If the recommendations of the Ahmed Joda led-Transition Committee meets the approval of the President Muhammadu Buhari, the Nigeria’s oil and gas industry may be on its way to restoration.
The Joda-led Transition Committee set ambitious targets for the government to implement series of policies and recommendations aimed at bringing the desired turnaround.
The Finance and Economy sub-committee had submitted wide recommendations on what the new administration should do in the short to medium terms to register visible impact in all sectors of the economy.
The report highlighted key areas the government hopes to see positive impact within 90 days, including the full scale re-organisation and restructuring of the Nigerian National Petroleum Corporation and its subsidiaries.
The reorganisation, the report said, would help reposition the NNPC as a globally competitive National Oil Company, apart from the passage of the Petroleum Industry Bill; removal of the controversial fuel subsidy regime and cutting government’s equities in the six joint venture operations in the upstream sector of the petroleum industry.
Other areas the committee wants the government to record immediate impact include the privatization of the four refineries in Port Harcourt, Kaduna and Warri, to eliminate the country’s continued dependence on importation of refined petroleum products for fuel supplies.
The reorganization and restructuring of the NNPC has since commenced with the recent dissolution and sacking of its board.
To curb corruption in the operations of the NNPC and the entire industry, the committee wants the government to adopt a technological solution for streamlining and auditing all transactions in real time, to manage risks, and optimize operational and financial decisions.
Under the arrangement, the committee wants the NNPC to develop real-time capacity to capture and audit all oil and gas transactions, production, imports, tax obligations and payments to the relevant government revenue agencies, including remittances to the Federation Account.
Within the set timeline, the committee said Ministries of Petroleum Resources and Finance should incorporate the existing joint venture companies in the upstream petroleum industry, with the Federal Government opting to take a minority stake of 49 per cent apart from being listed on the Nigerian Stock Exchange.
Besides, the committee wants the Ministry of Petroleum Resources to work with the Federal Inland Revenue Service and Department of Petroleum Resources to immediately review all aspects of Nigerian Petroleum Development Company operations and agreements, especially the Strategic Alliance Agreements executed with third parties, to help recover any unearned royalties, taxes and potential over-lifting of crude oil under them.
Consequently, the Ministries of Finance, Petroleum Resources, Trade & Industry, Federal Inland Revenue Service (FIRS) and Nigerian Investment Promotion Commission (NIPC) would be expected to review and renegotiate/revoke all pioneer status and tax waivers granted companies recoup unpaid taxes as appropriate.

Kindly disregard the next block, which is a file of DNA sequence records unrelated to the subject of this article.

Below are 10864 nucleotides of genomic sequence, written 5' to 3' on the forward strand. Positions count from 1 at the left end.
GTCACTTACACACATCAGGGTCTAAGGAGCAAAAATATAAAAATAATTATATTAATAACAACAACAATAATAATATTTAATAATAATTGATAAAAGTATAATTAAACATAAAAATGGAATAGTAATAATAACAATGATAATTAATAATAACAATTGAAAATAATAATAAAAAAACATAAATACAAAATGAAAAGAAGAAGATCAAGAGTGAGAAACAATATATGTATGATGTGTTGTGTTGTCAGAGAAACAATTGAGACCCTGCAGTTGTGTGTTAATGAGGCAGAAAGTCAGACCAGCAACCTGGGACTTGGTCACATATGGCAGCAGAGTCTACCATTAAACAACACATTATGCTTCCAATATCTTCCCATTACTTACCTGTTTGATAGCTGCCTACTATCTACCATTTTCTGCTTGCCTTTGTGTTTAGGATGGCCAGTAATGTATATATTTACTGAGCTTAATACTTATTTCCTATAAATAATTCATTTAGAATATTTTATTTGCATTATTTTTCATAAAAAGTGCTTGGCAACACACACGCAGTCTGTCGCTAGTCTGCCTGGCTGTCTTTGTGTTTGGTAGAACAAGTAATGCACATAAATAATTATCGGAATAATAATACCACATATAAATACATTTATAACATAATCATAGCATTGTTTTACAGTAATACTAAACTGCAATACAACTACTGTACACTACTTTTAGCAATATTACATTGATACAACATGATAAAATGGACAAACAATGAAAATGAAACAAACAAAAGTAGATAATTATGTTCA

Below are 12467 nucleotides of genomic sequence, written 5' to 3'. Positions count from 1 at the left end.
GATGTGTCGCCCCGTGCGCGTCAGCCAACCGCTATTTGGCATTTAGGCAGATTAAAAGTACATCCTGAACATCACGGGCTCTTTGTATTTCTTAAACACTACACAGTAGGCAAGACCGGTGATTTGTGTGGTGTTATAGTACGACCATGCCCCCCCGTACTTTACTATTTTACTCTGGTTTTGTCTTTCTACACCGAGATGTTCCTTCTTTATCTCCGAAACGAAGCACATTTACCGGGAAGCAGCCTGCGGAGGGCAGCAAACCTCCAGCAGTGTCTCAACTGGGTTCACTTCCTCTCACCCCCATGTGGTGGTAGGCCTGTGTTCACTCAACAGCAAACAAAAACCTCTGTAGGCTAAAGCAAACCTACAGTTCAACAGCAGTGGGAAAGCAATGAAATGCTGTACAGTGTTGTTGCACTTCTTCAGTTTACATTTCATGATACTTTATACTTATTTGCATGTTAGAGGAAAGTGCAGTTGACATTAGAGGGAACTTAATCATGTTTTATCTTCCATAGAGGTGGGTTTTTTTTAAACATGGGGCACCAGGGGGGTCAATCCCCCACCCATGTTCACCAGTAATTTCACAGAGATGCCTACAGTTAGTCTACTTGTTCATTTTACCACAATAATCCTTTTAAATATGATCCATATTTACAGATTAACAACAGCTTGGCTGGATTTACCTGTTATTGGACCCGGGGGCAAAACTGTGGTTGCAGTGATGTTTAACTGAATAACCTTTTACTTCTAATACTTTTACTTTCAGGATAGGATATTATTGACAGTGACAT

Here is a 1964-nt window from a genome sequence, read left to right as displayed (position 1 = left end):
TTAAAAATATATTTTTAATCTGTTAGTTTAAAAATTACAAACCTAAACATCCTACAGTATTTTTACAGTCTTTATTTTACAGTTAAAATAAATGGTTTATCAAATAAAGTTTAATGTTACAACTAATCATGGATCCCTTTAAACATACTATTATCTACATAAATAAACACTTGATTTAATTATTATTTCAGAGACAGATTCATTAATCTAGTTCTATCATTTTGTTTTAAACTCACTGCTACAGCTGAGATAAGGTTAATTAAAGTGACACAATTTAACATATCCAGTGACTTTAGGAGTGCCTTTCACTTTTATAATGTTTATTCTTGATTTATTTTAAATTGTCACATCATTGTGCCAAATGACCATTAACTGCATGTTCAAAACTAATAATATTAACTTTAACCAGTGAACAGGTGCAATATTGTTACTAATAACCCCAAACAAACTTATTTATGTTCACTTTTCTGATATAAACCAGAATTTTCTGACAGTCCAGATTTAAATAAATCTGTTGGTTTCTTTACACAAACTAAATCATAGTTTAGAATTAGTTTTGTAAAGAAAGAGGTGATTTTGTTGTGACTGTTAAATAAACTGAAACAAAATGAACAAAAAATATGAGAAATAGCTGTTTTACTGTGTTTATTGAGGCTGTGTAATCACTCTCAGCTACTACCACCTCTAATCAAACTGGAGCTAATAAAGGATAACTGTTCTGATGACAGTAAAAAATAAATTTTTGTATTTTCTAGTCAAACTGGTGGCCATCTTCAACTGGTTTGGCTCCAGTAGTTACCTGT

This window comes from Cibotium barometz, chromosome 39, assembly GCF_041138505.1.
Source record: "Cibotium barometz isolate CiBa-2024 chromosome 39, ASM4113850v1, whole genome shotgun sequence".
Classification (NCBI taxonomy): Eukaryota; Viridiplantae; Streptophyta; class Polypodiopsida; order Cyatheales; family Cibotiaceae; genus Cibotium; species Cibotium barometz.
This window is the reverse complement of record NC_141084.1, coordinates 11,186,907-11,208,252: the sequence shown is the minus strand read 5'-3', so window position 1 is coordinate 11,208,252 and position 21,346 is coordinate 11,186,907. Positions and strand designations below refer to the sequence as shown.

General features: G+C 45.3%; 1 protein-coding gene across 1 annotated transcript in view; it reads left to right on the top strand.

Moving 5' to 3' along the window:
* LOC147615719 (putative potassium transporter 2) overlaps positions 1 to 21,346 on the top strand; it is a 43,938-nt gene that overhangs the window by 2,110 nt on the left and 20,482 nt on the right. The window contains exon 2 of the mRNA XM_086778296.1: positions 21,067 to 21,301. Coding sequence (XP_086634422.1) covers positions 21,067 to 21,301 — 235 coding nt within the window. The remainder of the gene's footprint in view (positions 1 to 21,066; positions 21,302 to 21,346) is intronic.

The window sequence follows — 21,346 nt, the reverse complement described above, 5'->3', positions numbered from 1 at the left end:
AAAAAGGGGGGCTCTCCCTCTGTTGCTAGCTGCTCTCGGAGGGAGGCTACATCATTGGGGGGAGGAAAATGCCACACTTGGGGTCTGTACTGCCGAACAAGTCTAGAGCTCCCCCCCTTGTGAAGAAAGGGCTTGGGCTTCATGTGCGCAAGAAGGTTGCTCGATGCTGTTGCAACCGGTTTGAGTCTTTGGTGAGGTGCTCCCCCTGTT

With significant revenue expected to be realized from the disposal of government equities in the JV assets to interested investors, the committee said this would relieve government the burden of cash call obligation and facilitate investments in fresh oil reserves to boost the country’s crude oil production capacity currently at an average of 2.3 million barrels per day.
Besides, the committee said the government should carry out a comprehensive audit of all Offshore Processing and Crude Swap.
Agreements entered by NNPC as well as review all outstanding subsidy payments with a view to clearing all genuine liabilities to oil marketers to restore uninterrupted fuel supply.
The audit, the committee said, would help government identify and claim any reimbursements for excess crude oil lifted under the controversial OPA and Swap arrangements to establish the quantity of products delivered based on a fair and transparent audit process.
To ensure the quick passage of the PIB, which has been pending before the National Assembly since 2012, the committee proposed a PIB Technical Committee to be established to immediately undertake a comprehensive review of the Rilwanu Lukman’s draft PIB.
Although the committee proposed the splitting of the draft PIB into sub-sector specific bills before presentation to the National Assembly for deliberations and passage in law, it pointed out that the draft law must maintain its basic principles in line with global industry best practice.
Similarly, the committee recommended a comprehensive review of the status of the turnaround maintenance of the country’s four refineries, while the DPR would undertake the revision of existing refinery licenses and adopt policies to promote the building of modular refineries for the production of diesel, dual purpose kerosene, aviation turbine kerosene and low pour fuel oil.
To curb wastage and redirect scarce resources to a national fuel development programme, the committee asked government to consider implementing a coordinated plan to remove the illegal subsidies on premium motor spirit and household kerosene.
To increase the efficiency and productivity of the country’s four refineries and reduce the country’s continued dependence on imported refined products for fuel, the committee asked the Federal Government to immediately privatise and significantly scale down its equity to 49 per cent in the facilities.